UN not to reopen probe into Benazir Bhutto's assassination

"We're working on the reply," Farhan Haq, Associate Spokesperson for the UN secretary general, told reporters, in response to a question about Ban's reaction to the letter written by Qureshi.

Haq, however, pointed out that Moon was of the view that "the work of the Commission is complete."

Bhutto was killed on December 27, 2007 when a suicide bomber exploded himself close to her car in Rawalpindi while campaigning for the Pakistan People's Party (PPP) in parliamentary and provincial elections.

The inquiry of Commission set up in 2009 to ascertain the facts and circumstances of Bhutto's death concluded that the death could have been prevented.
The three-member United Nations commission, which was headed by Chile's former UN ambassador Heraldo Munoz, presented its report on April 15.
The report also slammed the Musharraf government for both failing to protect Bhutto after she returned to Pakistan and later investigating her death instead rushing to blame Pakistan Taliban chief Baitullah Mehsud.

It also found that presence of Pakistan's intelligence agency ISI deliberately prevented investigations into the death of Bhutto and may have been behind decisions like preventing an autopsy and hosing down the crime scene.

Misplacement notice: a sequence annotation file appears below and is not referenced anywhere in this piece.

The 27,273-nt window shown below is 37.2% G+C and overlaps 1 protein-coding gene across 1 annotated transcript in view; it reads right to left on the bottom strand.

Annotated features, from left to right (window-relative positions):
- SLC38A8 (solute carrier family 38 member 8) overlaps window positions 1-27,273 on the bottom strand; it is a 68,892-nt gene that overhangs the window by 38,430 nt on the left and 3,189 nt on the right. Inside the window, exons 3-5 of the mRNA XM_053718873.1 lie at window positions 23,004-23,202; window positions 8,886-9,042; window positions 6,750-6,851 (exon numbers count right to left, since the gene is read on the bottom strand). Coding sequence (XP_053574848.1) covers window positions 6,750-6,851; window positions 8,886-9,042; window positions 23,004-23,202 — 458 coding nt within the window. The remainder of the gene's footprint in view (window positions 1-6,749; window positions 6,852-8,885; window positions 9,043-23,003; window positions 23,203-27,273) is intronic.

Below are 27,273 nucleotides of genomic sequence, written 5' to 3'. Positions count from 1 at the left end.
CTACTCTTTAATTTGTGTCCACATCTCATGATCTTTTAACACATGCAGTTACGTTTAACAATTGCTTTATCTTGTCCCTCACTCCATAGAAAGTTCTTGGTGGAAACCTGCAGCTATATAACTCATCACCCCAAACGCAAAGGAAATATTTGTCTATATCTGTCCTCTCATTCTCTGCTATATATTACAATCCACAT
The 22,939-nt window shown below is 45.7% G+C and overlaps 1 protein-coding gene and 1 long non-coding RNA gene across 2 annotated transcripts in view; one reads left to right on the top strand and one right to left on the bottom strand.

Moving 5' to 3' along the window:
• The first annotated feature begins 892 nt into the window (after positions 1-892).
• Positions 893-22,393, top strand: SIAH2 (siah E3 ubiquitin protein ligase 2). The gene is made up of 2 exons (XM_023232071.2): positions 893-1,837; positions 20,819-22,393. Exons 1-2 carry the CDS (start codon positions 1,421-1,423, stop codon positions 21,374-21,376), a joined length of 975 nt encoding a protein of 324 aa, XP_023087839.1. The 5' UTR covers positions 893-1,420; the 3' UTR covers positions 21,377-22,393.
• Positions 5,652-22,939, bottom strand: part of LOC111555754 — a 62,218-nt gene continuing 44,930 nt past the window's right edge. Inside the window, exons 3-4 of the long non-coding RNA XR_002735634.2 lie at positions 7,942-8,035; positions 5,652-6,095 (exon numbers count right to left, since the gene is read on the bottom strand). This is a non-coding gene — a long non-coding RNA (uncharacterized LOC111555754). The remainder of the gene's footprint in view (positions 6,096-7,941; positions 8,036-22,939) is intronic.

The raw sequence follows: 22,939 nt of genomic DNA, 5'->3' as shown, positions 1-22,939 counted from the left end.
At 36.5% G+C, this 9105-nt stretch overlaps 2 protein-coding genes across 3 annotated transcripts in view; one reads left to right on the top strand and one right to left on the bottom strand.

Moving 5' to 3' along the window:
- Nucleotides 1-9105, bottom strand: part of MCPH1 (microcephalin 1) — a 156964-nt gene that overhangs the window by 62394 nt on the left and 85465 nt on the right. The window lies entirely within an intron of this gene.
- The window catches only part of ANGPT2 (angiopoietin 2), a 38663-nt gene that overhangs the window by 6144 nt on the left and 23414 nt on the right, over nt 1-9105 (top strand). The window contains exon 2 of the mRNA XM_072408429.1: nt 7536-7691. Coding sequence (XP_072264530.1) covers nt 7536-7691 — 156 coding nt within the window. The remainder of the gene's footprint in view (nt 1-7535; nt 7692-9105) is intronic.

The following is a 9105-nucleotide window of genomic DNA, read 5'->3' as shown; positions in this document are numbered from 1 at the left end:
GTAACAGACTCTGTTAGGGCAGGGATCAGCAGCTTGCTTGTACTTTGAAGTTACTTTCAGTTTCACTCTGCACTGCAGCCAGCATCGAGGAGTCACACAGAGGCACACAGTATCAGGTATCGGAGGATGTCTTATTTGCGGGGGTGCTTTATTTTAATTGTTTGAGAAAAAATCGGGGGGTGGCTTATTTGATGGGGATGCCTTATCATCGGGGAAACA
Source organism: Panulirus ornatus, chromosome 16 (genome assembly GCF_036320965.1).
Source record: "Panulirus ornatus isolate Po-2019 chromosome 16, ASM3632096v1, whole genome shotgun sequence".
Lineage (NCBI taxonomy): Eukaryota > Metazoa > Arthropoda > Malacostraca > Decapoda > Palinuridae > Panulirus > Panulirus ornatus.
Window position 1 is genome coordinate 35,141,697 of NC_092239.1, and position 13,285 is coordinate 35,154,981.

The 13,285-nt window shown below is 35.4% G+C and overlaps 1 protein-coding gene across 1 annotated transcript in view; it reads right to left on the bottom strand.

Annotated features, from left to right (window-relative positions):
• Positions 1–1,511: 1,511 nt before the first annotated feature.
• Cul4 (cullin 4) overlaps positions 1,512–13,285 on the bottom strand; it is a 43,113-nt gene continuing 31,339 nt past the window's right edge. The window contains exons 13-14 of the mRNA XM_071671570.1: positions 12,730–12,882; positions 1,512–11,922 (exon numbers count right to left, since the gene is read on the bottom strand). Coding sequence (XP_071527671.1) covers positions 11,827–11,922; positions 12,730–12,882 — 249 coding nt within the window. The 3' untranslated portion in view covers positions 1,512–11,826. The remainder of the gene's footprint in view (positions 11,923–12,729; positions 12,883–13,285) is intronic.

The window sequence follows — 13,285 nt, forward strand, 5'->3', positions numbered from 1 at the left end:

"This pervasive involvement of intelligence agencies in the diverse spheres, which is a open secret, has undermined the rule of law and distorted civil-military relations," Munoz said, at the time, noting that the ISI played a pervasive and clandestine role in every aspect of Pakistani society.

Among the positions taken by Bhutto that "touched" the "establishment's" concerns was "her independent position on the urgent need to improve relations with India, and its implications for the Kashmir dispute, which the military had regarded as its policy domain," the report said.

In a letter addressed to UN Secretary General on June 23, Pakistan's Foreign Minister Shah Mahmood Qureshi took objection to the repeated but unevidenced finger-pointing at the role of Pakistani security agencies and establishment.

The letter was made public by the UN yesterday.
"Comments and observations about the Pakistan Army, Inter-Services Intelligence (ISI) or the so-called Establishment, are only the opinions of the members of the Commission," the letter said.

"They do not represent authenticated determinations based on any fact or evidence, and the same shall neither form a precedent nor a basis to lend credence to a political position in this regard, in the practice of States and/or that of international organisations," it added.

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